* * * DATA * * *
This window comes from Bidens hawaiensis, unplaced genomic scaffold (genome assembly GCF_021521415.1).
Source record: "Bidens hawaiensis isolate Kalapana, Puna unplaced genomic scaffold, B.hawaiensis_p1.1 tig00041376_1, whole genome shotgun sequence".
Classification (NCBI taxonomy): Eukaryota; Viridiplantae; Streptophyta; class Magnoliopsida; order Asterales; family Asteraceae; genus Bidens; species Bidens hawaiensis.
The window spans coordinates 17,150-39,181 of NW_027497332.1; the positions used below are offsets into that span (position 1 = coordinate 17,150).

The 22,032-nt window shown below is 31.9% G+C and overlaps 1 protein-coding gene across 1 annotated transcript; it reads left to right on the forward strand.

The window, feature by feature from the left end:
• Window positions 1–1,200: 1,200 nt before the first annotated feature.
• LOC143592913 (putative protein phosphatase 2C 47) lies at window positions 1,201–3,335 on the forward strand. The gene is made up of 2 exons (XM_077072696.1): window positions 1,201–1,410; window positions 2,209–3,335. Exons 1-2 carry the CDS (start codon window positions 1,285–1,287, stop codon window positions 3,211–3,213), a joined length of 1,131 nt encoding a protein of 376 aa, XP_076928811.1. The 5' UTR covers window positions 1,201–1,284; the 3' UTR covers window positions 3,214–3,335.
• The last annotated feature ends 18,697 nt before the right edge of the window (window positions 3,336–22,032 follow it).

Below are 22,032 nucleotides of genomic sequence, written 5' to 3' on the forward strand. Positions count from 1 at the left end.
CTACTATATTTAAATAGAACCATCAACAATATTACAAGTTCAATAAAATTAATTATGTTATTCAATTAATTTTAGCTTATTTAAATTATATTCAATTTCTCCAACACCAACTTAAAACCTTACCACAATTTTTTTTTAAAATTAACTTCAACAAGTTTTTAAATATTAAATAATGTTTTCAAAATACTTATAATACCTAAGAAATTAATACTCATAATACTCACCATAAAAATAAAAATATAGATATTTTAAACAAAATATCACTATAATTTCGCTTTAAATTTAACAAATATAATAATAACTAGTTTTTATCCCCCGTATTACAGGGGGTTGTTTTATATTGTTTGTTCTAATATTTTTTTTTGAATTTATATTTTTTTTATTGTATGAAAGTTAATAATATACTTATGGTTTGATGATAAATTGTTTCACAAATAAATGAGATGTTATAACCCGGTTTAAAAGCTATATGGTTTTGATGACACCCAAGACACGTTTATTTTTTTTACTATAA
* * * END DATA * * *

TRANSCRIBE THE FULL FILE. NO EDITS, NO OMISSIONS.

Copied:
This window comes from Bidens hawaiensis, unplaced genomic scaffold (genome assembly GCF_021521415.1).
Source record: "Bidens hawaiensis isolate Kalapana, Puna unplaced genomic scaffold, B.hawaiensis_p1.1 tig00041376_1, whole genome shotgun sequence".
Classification (NCBI taxonomy): Eukaryota; Viridiplantae; Streptophyta; class Magnoliopsida; order Asterales; family Asteraceae; genus Bidens; species Bidens hawaiensis.
The window spans coordinates 17,150-39,181 of NW_027497332.1; the positions used below are offsets into that span (position 1 = coordinate 17,150).

The 22,032-nt window shown below is 31.9% G+C and overlaps 1 protein-coding gene across 1 annotated transcript; it reads left to right on the forward strand.

The window, feature by feature from the left end:
• Window positions 1–1,200: 1,200 nt before the first annotated feature.
• LOC143592913 (putative protein phosphatase 2C 47) lies at window positions 1,201–3,335 on the forward strand. The gene is made up of 2 exons (XM_077072696.1): window positions 1,201–1,410; window positions 2,209–3,335. Exons 1-2 carry the CDS (start codon window positions 1,285–1,287, stop codon window positions 3,211–3,213), a joined length of 1,131 nt encoding a protein of 376 aa, XP_076928811.1. The 5' UTR covers window positions 1,201–1,284; the 3' UTR covers window positions 3,214–3,335.
• The last annotated feature ends 18,697 nt before the right edge of the window (window positions 3,336–22,032 follow it).

Below are 22,032 nucleotides of genomic sequence, written 5' to 3' on the forward strand. Positions count from 1 at the left end.
CTACTATATTTAAATAGAACCATCAACAATATTACAAGTTCAATAAAATTAATTATGTTATTCAATTAATTTTAGCTTATTTAAATTATATTCAATTTCTCCAACACCAACTTAAAACCTTACCACAATTTTTTTTTAAAATTAACTTCAACAAGTTTTTAAATATTAAATAATGTTTTCAAAATACTTATAATACCTAAGAAATTAATACTCATAATACTCACCATAAAAATAAAAATATAGATATTTTAAACAAAATATCACTATAATTTCGCTTTAAATTTAACAAATATAATAATAACTAGTTTTTATCCCCCGTATTACAGGGGGTTGTTTTATATTGTTTGTTCTAATATTTTTTTTTGAATTTATATTTTTTTTATTGTATGAAAGTTAATAATATACTTATGGTTTGATGATAAATTGTTTCACAAATAAATGAGATGTTATAACCCGGTTTAAAAGCTATATGGTTTTGATGACACCCAAGACACGTTTATTTTTTTTACTATAA